Cough syrup
Representative image/Warp3, CC BY-SA 3.0 <>, via Wikimedia Commons

The India-manufactured cough syrups linked to the deaths of 19 children in Uzbekistan contained toxic industrial-grade materials instead of pharmaceutical-grade ingredients, according to media reports.

The deaths due to poisoning after the children consumed cough syrup produced by an Indian pharmaceutical firm, Marion Biotech, took place in Uzbekistan in December last year.

The product in question, Dok-1 Max syrup and Ambronol cough, produced by Marion Biotech, an Indian pharma company, is marketed as a treatment for cold and flu symptoms. The company did not test the cough syrups before exporting them to Uzbekistan, Reuters quoted the investigators as saying.

A contaminated batch of the syrup proved fatal for the kids who had taken the medicine for colds and cough, according to the health ministry in Uzbekistan. Marion, however, has maintained that it was not involved in any wrongdoing.

The Indian government was forced to launch an investigation into the incident. It suspended the firm's licence after the WHO issued a global medical alert for two cough syrups manufactured by the company.

According to the Reuters report, the company used propylene glycol (PG) bought from trader Maya Chemtech India, which only manufactures industrial-grade materials and not pharmaceutical-grade ingredients. PG is a toxic material used in liquid detergents, antifreeze, paints, or coatings, as well as pesticides.

Companies sometimes mix propylene glycol with inexpensive diethylene glycol and ethylene glycol for sweetening purposes. Both are highly toxic, colourless, and viscous liquids.

In April this year, the WHO flagged another batch of India-manufactured cough syrup, months after it issued a similar alert for contaminated cough syrups produced in India.

The agency issued an alert for India-made syrups sold in the Marshall Islands and Micronesia. It said that the cough syrups were found to contain "unacceptable amounts of diethylene glycol and ethylene glycol."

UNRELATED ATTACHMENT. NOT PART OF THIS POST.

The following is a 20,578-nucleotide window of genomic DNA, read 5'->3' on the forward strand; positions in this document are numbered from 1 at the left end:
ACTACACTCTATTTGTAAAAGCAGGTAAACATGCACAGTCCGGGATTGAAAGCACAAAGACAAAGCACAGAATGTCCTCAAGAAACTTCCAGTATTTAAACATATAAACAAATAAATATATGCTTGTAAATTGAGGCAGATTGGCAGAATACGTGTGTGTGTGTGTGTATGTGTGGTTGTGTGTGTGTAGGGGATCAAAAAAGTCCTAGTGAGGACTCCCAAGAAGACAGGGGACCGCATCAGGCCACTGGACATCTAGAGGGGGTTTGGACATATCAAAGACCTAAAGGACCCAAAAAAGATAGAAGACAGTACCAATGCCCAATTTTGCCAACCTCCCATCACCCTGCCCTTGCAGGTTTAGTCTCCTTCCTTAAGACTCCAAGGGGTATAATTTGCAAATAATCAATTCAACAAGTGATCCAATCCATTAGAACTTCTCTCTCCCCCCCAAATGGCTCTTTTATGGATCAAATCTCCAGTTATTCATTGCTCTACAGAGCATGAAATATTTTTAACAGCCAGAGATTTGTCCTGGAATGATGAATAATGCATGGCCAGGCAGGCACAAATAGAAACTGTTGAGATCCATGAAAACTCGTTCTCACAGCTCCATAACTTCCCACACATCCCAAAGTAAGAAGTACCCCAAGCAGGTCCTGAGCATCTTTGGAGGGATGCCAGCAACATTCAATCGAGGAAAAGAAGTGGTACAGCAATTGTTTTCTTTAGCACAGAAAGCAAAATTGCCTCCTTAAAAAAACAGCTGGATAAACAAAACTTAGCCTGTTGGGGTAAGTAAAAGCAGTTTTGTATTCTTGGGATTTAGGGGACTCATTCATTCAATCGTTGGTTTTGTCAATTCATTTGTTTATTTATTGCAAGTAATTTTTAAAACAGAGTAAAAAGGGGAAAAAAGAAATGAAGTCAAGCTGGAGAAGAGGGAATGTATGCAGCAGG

The regulators have been asked to increase surveillance of supply chains. The WHO has also asked manufacturers to test the raw materials used in such syrups.

The alert essentially implies that the product is unsafe to use and may even result in serious injury or death. Diethylene glycol and ethylene glycol can cause abdominal pain, vomiting, diarrhoea, headaches, acute kidney injury, and even death.

These are the same substances that were found in syrups in Gambia and Uzbekistan last year. These contaminants were linked to as many as 70 deaths in the Gambia and 18 deaths in Uzbekistan due to acute kidney injury.

The government of the Republic of The Gambia was forced to suspend the use of all paracetamol syrups. It even collected paracetamol and promethazine syrup from rural households. Lapses were also found in the inspection of the manufacturing facility of the pharmaceutical company whose cough syrup was linked to the deaths in Gambia.

The World Health Organisation first learned of contaminated medicines after the Gambian medical authorities saw a noticeable increase in cases of acute kidney injury in children under the age of five last year. They reported last month that dozens of children in their country had died as a result.

Last week, the agency issued another alert for seven India-made syrups linked to over 300 deaths across the globe. The alert does not mean that the agency has taken direct action against the manufacturer, it is essentially meant to warn all stakeholders and avoid such incidents in the future.

It also needs to be noted that India is the world's largest exporter of generic drugs. The recent incidents have put the country under the scanner. It has now become compulsory for Indian companies to ensure that their cough syrups have been tested before export, per an order issued by the Indian government. The directive came into effect in June, according to a report in Hindustan Times.